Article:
Retired detective turned foster carer says it’s ‘never too late’ to improve young lives

Foster carer Keith and wife zoe

A retired police detective-turned-foster carer is backing a Kirklees Council campaign to find loving homes for 52 children in its care who will need support until they’re able to live independently. A major shortage of long-term foster carers means some could face being moved around, placed out of their local area or in residential care.

52 year-old Keith Talbot from Huddersfield has decided to share his story to encourage more people to come forward and to highlight that it’s never too late to help a child reap the rewards of a stable home.

Keith spent 30 years working for the police, starting out as a bobby on the beat before becoming a detective. During that time he dealt with countless crimes, with some cases resulting in children being placed into care.

Since retiring three years ago and feeling that he was ‘still able to do some good’, he decided to become a long-term foster carer with his wife, Zoe, who still works part-time at a local children’s home. Keith is now the primary carer for a ten-year old boy. He says:

“My time at the police taught me to be resilient which I’d say has stood me in good stead as a foster carer. Also Zoe’s job means she deals with children who’ve come from abusive and neglected backgrounds all the time, so we never went into it blindfold.’

“I used to witness children being placed into care, often at short notice, during unsociable hours and at weekends. I’d always perceived the foster carers to be like saints, or angels, even. To do what they do, essentially providing a lifeline for these children without hesitation, was so admirable and I’d always thought to myself; I’ll do that one day.’

“Once approved as foster carers we were matched with a nine-year old boy and the fostering team had prepared us for the fact that he had some issues. At first he’d easily become upset or angry. But we knew those behaviours were there for a reason and we could see the potential in him. We thought; how can he possibly behave reasonably or hope to do well in life if he hasn’t had a permanent, loving home to go to? It’s just not going to happen until he feels settled.’

“Six months in and with help and understanding this has abated and everything else has followed. In fact he’s shown himself to be a loving, caring individual. He now understands that he’s with us for the long haul and as a result he’s doing brilliantly. He’s happier, doing really well at school and he smiles a lot more. He even looks healthier!”

Keith continues:

“Zoe and I want him to have the same chances in life that our own children have had, such as university, if that’s what he wants. We’ve got two sons aged 22 and 26. My eldest, who teaches in Madrid, flew home specially for the child’s tenth birthday. My sons genuinely feel that they have a little brother and love him just the same.’

“Unlike parenting, where you know your child inside out, we’re still learning about each other. Over half term we all visited my son in Madrid and I learned that here was a child who’d had never been on an aeroplane before or stayed in a hotel. He was so excited and it was wonderful to see him enjoying brand new experiences; something we might have taken for granted with our own kids. With fostering you’re part of every little milestone and each time you get to see something new happening, from learning to speak and read and building meaningful relationships, to simply smiling for photos.”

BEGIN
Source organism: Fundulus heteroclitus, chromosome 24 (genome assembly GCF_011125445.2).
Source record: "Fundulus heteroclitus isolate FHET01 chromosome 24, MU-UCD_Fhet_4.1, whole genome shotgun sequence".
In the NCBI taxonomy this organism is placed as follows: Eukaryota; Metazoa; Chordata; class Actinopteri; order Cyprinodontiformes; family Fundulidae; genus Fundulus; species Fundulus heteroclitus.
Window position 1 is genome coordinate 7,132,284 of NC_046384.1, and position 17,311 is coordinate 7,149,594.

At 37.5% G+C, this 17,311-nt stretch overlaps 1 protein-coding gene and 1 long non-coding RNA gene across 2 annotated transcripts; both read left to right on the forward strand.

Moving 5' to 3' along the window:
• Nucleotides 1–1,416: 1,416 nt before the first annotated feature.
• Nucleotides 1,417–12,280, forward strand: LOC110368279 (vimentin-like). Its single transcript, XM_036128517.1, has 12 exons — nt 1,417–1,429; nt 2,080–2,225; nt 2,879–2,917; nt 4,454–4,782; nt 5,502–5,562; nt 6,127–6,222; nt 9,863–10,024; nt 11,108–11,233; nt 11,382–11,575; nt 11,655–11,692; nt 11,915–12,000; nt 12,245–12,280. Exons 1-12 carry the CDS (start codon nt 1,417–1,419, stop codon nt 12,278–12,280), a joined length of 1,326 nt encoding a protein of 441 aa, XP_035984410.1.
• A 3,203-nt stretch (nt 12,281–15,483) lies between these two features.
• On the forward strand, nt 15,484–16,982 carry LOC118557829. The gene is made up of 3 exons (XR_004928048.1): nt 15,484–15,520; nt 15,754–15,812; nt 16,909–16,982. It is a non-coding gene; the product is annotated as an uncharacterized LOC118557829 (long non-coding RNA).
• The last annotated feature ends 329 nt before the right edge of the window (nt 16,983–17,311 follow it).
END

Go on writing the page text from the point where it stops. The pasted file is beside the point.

Having experienced the rewards of fostering first hand Keith is encouraging others to do the same, adding:

“There are people who might think fostering is about looking after babies. But there are many older children out there who also need a loving family and I feel strongly that it’s never too late to help a child, whatever their age. Likewise I came into fostering later in life; proof that age makes no difference.

“I hope that my story will inspire others to come forward. It’s important to know that you’re never on your own with fostering. Every step of the way our social workers have been really supportive and helpful. They visit regularly and they’re only a phone call away if ever we need advice. We also have access to regular training which helps us to do our job to the best of our ability.

“To take a child who’s been through so much trauma and uncertainty, to then help turn their life around and give them the best possible start; how rewarding is that? Finding out more about a child every day is part of the challenge and part of the reward.”

Councillor Erin Hill, Cabinet Member for Family Support and Child Protection, from Kirklees Council, added:

“All our foster carers receive lots of support and training from our dedicated team of social workers to help find the right type of fostering, whether it’s long or short-term, supported lodgings or short break care. We urgently need more resilient, understanding people like the Talbots who can help children of all ages and ability levels to thrive, from childhood right through to adulthood.”

Could this be you?

To find out more speak to one of Kirklees Council’s fostering team on 0800 389 0086 or visit our foster care webpages.

Where you can also read about some of the children in urgent need of long-term foster families.

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